I. It seems not agreeable to the perfections and attributes of God, that he should take any into his love and favour, fhew grace and mercy to them, fend his Son to die for them, and his Spirit to begin a good work in them, if any of them should fall short of eternal glory and happiness. It would be contrary to his immutability, should he ceafe to love those whom he once loved, with-hold his grace from them, and shew no more mercy to them, let it be on what account foêver: it would be contrary to his justice, to take fatisfaction at the hands of his Son for their fins; and yet punish them eternally for them: and it would greatly reflect upon both his wifdom and power, to begin a work of grace upon the fouls of any he does not go through with, and which does not fpring up unto and iffue in eternal life.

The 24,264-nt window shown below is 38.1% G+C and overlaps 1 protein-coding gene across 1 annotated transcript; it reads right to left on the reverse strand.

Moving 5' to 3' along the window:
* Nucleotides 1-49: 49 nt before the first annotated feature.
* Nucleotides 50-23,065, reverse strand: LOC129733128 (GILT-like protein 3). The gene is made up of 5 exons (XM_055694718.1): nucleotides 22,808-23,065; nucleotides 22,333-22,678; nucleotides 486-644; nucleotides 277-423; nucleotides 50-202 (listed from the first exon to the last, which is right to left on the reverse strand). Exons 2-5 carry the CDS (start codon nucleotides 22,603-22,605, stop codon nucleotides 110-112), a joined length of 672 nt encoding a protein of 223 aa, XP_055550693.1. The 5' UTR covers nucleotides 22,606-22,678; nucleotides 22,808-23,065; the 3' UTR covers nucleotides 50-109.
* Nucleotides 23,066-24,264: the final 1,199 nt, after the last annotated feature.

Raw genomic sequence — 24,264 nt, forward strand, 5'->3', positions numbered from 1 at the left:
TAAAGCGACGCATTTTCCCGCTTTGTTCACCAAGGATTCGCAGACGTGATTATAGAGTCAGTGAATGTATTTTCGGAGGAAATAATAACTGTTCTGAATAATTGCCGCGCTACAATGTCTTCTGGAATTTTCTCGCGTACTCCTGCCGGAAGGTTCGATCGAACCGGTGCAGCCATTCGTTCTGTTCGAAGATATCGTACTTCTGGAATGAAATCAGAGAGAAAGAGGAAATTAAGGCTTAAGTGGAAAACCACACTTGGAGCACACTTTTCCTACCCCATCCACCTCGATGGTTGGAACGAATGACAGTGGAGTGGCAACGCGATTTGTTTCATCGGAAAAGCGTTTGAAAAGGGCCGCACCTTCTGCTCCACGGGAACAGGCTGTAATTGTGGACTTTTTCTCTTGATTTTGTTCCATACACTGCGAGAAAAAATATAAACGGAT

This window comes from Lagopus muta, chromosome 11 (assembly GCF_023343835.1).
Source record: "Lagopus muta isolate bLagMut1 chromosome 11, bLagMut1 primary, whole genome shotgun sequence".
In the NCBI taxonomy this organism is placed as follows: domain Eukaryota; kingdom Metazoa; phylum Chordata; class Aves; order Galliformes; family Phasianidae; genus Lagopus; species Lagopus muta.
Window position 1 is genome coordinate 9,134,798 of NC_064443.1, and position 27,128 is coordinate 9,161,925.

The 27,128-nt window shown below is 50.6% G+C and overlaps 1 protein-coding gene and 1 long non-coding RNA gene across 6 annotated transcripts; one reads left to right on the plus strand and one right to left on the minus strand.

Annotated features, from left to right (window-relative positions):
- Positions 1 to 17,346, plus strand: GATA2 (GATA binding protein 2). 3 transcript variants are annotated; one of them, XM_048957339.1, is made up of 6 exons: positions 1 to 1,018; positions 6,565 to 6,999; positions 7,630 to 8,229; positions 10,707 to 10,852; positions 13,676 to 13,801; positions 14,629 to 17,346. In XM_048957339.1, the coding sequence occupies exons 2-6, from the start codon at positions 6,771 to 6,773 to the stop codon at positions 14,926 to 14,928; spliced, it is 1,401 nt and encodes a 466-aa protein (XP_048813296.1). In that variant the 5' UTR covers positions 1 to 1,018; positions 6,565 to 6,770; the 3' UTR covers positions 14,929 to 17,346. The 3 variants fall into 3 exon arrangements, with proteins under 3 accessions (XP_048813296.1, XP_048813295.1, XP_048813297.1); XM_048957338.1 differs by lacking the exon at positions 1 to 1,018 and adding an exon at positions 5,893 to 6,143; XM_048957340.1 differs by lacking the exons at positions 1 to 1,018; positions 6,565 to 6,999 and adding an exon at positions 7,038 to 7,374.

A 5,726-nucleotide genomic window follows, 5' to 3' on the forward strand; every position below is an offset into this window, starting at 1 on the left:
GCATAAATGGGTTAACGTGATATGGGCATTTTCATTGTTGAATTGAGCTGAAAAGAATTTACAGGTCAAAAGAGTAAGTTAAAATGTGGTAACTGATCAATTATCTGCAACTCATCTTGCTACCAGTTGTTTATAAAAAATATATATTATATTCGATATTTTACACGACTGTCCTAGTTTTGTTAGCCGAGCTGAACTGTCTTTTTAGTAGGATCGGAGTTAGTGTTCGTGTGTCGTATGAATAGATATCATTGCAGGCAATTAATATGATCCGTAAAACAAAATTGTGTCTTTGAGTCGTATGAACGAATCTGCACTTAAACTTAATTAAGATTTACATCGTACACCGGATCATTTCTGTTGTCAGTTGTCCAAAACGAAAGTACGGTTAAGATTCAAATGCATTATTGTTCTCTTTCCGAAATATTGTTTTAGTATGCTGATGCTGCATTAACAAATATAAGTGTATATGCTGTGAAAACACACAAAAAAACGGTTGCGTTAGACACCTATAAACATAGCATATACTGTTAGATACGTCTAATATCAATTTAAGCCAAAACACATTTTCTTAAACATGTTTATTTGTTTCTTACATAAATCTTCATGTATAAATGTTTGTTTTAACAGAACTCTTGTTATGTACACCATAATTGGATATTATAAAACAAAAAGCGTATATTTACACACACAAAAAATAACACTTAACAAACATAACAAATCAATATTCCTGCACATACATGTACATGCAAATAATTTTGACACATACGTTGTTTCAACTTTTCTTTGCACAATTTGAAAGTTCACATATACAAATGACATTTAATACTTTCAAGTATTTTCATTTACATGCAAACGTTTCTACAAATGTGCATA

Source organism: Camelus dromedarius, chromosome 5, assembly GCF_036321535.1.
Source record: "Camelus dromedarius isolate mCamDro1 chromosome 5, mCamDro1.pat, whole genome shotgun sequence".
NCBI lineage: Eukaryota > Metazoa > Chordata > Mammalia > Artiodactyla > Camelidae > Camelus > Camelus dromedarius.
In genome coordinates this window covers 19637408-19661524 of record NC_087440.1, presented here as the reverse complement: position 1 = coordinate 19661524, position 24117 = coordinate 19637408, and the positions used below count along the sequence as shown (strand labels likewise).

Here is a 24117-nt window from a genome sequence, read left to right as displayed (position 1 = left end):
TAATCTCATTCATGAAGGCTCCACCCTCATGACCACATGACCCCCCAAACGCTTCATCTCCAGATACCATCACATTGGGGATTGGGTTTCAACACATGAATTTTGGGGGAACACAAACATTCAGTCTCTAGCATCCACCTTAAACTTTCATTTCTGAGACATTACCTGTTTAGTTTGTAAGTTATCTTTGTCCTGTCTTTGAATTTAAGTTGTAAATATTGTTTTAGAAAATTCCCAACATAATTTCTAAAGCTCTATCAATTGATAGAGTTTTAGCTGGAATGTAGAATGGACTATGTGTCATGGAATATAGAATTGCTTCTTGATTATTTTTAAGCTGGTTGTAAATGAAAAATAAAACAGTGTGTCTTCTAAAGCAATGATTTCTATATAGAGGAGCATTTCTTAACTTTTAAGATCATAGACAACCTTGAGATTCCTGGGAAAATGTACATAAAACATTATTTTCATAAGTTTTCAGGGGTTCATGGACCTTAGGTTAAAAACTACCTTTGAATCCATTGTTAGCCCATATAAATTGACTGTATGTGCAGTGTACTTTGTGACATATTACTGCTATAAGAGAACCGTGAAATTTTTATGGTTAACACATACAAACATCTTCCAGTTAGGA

II. That the faints fhould not perfevere to the end, is not confiftent with the purposes and counfels of God, which are abfolute, unchangeable, and unfruftrable: for
if God has chosen and appointed any unto falvation, and these should mifcarry of it upon any account, he must be disappointed of his end; which difappointment must arife either from want of forefight of those things which obftruct the attaining of the end, or from want of power to accomplish it: neither of which are to be once thought of him, whofe understanding is infinite, and who is the Lord God Almighty.